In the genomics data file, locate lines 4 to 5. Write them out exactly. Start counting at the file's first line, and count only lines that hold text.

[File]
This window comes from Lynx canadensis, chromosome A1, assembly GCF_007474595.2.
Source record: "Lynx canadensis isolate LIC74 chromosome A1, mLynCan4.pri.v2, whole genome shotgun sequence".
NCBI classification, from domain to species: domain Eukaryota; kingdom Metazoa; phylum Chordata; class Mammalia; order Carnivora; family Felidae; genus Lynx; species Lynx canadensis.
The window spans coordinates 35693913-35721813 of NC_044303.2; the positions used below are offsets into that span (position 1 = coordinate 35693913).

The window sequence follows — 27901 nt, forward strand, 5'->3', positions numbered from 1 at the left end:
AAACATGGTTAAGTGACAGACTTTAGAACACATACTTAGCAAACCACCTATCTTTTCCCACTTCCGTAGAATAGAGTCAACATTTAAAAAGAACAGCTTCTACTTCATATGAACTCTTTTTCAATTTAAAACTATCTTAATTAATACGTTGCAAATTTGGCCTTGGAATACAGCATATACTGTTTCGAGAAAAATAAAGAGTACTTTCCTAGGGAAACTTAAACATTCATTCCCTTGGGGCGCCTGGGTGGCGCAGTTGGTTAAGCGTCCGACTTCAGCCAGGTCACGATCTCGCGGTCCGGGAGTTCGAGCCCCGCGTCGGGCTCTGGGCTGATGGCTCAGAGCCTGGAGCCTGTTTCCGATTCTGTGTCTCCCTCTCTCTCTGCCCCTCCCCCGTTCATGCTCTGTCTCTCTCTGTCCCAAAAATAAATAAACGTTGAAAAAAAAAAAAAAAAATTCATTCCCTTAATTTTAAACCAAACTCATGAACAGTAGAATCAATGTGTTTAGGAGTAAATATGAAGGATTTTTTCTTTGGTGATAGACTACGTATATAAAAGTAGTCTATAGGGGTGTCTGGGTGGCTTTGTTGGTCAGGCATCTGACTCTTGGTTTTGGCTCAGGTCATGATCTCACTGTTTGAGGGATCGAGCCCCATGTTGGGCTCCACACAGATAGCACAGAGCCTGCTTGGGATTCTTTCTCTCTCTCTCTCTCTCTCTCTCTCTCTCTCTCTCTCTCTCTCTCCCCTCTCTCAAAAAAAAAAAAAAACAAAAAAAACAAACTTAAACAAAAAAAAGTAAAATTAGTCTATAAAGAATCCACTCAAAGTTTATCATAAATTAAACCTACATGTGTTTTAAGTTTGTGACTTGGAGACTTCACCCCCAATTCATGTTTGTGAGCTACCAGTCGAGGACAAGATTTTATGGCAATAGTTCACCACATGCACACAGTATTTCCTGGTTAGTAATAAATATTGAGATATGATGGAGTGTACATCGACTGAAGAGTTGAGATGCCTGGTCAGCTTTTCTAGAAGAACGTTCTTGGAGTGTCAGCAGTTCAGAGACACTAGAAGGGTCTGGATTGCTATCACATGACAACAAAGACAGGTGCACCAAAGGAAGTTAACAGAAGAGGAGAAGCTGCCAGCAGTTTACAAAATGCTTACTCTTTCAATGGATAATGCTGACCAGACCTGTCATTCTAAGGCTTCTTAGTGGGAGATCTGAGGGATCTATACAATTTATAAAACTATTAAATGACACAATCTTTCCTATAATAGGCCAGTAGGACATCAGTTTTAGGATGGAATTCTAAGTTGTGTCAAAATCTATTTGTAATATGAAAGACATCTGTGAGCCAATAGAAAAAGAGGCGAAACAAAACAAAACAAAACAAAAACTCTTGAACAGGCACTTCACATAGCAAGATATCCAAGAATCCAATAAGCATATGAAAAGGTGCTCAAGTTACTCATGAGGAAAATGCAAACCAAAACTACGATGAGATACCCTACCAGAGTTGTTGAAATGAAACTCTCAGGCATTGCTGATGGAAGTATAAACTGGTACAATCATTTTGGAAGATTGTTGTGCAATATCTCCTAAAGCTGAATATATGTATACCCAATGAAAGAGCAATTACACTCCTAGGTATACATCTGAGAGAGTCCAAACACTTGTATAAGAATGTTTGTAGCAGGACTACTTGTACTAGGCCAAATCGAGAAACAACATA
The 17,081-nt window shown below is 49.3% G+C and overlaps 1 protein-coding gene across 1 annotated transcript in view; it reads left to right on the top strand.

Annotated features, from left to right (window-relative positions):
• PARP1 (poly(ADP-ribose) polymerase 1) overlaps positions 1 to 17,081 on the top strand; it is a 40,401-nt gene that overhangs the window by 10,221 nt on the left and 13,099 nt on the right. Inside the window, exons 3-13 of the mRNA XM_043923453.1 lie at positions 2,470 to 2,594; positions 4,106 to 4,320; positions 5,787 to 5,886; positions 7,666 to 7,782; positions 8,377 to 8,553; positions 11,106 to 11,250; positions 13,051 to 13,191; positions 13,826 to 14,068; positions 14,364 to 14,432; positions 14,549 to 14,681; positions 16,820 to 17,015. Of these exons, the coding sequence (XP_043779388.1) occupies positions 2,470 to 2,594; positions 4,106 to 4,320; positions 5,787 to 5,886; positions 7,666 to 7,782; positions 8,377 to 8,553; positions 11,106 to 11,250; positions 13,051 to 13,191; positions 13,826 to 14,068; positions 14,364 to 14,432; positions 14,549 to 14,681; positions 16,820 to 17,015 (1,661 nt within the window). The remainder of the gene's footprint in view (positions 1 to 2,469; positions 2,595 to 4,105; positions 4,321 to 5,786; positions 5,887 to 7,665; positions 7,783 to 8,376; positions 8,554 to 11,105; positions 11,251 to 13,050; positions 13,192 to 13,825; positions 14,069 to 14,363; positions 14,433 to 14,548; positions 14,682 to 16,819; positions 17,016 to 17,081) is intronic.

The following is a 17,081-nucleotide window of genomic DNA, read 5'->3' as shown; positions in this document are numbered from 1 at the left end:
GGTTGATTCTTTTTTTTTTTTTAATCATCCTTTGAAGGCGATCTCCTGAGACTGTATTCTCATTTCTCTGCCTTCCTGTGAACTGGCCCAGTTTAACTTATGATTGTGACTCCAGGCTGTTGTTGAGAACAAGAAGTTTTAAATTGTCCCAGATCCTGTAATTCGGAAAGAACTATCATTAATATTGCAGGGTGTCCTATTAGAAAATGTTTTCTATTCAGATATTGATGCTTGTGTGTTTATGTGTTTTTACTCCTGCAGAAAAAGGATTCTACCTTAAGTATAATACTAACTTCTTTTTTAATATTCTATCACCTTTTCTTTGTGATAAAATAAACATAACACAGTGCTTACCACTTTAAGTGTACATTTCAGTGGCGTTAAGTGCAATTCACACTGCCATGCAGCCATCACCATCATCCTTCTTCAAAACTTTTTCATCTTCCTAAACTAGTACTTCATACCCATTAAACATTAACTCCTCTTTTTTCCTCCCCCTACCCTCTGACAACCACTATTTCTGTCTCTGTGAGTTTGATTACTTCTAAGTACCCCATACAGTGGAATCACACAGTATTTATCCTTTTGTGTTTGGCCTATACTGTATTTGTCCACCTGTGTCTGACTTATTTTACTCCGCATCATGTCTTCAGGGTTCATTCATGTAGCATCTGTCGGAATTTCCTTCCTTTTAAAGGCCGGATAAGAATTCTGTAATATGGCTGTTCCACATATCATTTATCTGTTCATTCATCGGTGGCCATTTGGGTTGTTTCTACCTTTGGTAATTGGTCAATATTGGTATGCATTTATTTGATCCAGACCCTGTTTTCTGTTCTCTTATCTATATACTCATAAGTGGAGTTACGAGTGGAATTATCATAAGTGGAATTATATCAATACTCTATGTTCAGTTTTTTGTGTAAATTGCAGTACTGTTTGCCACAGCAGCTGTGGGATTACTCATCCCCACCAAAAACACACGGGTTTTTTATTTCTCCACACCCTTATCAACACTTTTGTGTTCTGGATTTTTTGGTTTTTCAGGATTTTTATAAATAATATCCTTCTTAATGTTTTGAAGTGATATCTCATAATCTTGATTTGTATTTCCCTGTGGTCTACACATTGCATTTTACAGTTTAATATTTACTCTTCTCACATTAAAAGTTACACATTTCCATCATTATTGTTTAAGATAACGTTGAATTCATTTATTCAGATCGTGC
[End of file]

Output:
The window spans coordinates 35693913-35721813 of NC_044303.2; the positions used below are offsets into that span (position 1 = coordinate 35693913).

The window sequence follows — 27901 nt, forward strand, 5'->3', positions numbered from 1 at the left end: